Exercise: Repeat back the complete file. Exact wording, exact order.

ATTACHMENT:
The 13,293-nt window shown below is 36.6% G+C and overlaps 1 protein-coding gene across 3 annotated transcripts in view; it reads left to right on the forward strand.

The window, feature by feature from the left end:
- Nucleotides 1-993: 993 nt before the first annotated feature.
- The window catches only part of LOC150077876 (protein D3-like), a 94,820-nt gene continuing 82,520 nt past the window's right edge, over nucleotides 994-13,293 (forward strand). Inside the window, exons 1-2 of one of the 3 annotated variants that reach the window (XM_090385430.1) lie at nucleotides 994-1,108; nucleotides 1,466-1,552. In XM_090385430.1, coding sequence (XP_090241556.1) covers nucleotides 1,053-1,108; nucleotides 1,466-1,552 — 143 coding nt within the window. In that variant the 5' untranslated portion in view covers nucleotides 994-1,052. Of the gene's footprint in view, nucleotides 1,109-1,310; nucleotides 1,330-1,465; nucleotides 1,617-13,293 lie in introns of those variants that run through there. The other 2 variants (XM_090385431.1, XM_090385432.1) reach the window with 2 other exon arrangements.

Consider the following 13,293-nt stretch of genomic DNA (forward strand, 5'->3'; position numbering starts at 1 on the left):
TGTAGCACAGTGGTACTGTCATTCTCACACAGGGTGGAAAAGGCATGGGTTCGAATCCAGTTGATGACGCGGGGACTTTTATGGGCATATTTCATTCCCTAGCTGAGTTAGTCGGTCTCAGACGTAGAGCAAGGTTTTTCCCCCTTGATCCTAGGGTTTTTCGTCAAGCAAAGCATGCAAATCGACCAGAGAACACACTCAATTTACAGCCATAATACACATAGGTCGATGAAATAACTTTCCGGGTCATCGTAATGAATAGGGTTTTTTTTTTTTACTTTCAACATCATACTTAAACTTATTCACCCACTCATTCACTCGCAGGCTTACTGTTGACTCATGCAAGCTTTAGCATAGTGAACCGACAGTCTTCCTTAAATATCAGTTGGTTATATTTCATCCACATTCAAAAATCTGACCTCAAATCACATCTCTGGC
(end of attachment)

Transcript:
The 13,293-nt window shown below is 36.6% G+C and overlaps 1 protein-coding gene across 3 annotated transcripts in view; it reads left to right on the forward strand.

The window, feature by feature from the left end:
- Nucleotides 1-993: 993 nt before the first annotated feature.
- The window catches only part of LOC150077876 (protein D3-like), a 94,820-nt gene continuing 82,520 nt past the window's right edge, over nucleotides 994-13,293 (forward strand). Inside the window, exons 1-2 of one of the 3 annotated variants that reach the window (XM_090385430.1) lie at nucleotides 994-1,108; nucleotides 1,466-1,552. In XM_090385430.1, coding sequence (XP_090241556.1) covers nucleotides 1,053-1,108; nucleotides 1,466-1,552 — 143 coding nt within the window. In that variant the 5' untranslated portion in view covers nucleotides 994-1,052. Of the gene's footprint in view, nucleotides 1,109-1,310; nucleotides 1,330-1,465; nucleotides 1,617-13,293 lie in introns of those variants that run through there. The other 2 variants (XM_090385431.1, XM_090385432.1) reach the window with 2 other exon arrangements.

Consider the following 13,293-nt stretch of genomic DNA (forward strand, 5'->3'; position numbering starts at 1 on the left):
TGTAGCACAGTGGTACTGTCATTCTCACACAGGGTGGAAAAGGCATGGGTTCGAATCCAGTTGATGACGCGGGGACTTTTATGGGCATATTTCATTCCCTAGCTGAGTTAGTCGGTCTCAGACGTAGAGCAAGGTTTTTCCCCCTTGATCCTAGGGTTTTTCGTCAAGCAAAGCATGCAAATCGACCAGAGAACACACTCAATTTACAGCCATAATACACATAGGTCGATGAAATAACTTTCCGGGTCATCGTAATGAATAGGGTTTTTTTTTTTTACTTTCAACATCATACTTAAACTTATTCACCCACTCATTCACTCGCAGGCTTACTGTTGACTCATGCAAGCTTTAGCATAGTGAACCGACAGTCTTCCTTAAATATCAGTTGGTTATATTTCATCCACATTCAAAAATCTGACCTCAAATCACATCTCTGGC